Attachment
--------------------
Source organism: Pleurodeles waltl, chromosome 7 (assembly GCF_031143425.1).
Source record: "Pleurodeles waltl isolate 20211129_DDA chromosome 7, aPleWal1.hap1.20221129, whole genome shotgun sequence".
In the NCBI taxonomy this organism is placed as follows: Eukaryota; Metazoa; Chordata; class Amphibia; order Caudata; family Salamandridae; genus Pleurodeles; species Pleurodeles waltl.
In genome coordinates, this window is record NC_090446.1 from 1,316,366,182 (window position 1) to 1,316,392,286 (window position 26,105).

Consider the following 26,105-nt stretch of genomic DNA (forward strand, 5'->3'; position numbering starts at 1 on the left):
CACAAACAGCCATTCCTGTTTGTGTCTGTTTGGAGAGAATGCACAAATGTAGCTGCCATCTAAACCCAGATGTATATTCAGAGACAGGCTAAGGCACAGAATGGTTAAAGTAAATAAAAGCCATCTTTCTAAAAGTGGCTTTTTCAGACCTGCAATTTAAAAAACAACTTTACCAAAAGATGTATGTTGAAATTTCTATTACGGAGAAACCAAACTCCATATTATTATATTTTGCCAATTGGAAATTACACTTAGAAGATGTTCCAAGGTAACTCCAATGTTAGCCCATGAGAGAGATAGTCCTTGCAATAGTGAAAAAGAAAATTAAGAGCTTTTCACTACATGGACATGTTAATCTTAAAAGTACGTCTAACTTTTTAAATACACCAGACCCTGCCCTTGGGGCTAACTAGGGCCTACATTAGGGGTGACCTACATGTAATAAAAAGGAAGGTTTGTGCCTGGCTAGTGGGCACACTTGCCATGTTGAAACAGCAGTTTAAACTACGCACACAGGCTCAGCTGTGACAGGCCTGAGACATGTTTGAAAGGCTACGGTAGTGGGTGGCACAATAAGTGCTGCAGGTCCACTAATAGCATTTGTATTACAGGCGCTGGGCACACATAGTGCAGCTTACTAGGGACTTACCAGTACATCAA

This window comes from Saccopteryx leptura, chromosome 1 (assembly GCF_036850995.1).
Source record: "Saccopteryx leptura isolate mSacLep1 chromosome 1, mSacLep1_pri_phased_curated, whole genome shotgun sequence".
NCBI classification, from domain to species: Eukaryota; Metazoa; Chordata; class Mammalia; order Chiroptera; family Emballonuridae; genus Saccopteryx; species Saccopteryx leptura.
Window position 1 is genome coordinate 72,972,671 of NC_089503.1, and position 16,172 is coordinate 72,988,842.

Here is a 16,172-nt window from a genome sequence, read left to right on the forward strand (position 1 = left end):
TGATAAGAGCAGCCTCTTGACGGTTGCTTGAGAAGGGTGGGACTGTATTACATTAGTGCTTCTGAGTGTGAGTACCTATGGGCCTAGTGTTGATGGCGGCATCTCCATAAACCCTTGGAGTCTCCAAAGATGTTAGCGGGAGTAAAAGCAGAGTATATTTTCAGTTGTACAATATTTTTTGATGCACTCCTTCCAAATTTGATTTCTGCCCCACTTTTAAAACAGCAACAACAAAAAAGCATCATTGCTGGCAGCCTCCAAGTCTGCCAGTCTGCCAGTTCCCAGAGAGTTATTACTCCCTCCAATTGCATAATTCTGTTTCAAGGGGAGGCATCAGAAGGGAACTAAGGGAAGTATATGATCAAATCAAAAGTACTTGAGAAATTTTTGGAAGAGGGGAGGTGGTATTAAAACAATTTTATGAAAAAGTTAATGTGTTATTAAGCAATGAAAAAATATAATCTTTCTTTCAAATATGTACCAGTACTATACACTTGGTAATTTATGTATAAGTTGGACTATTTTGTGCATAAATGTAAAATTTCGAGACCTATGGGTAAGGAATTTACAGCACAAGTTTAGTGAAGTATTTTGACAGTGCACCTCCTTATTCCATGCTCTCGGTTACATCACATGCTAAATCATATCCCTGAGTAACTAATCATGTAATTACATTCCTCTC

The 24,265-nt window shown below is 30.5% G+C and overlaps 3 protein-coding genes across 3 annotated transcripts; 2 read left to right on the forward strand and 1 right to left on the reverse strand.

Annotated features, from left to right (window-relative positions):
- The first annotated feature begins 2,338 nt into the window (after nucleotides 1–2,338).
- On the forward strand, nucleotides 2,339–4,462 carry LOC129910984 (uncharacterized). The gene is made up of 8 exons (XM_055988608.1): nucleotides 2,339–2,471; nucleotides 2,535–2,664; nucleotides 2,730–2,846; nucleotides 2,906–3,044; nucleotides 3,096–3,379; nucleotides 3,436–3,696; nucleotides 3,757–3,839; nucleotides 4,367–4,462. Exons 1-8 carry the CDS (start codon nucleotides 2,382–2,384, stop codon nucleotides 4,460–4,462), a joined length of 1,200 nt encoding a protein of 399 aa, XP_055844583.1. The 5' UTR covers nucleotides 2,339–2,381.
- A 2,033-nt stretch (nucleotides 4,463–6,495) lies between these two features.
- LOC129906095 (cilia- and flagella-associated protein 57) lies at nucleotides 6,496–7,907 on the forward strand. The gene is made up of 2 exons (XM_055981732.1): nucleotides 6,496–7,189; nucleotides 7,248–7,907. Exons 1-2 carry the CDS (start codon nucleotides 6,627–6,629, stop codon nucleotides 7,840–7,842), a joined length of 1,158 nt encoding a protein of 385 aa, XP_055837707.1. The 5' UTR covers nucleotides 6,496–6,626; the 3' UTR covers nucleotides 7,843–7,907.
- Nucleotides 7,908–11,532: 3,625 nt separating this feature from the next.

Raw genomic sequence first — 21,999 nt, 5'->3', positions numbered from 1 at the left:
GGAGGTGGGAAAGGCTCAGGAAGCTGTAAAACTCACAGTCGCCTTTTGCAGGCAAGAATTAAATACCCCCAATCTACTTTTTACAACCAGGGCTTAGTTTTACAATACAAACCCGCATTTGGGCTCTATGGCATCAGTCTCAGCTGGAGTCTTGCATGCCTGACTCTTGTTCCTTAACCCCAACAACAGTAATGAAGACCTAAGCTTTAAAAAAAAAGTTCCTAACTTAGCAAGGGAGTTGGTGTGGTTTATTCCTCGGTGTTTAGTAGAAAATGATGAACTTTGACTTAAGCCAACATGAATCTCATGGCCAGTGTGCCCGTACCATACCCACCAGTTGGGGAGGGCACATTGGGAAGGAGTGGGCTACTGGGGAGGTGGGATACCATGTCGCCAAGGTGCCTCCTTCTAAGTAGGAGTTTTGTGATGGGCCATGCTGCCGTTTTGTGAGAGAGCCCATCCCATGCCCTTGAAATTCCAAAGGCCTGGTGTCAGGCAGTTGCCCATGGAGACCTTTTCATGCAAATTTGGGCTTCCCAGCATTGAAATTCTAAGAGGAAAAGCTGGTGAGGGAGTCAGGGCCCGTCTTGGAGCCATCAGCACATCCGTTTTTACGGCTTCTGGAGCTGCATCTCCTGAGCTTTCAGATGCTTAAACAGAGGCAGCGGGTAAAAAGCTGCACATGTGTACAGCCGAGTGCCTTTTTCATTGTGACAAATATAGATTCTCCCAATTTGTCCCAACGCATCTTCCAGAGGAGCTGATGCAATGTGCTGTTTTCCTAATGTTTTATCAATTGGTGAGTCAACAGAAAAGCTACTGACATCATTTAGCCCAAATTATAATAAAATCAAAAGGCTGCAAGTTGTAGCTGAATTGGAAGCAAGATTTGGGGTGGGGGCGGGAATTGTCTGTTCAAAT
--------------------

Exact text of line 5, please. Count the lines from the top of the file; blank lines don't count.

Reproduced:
Consider the following 26,105-nt stretch of genomic DNA (forward strand, 5'->3'; position numbering starts at 1 on the left):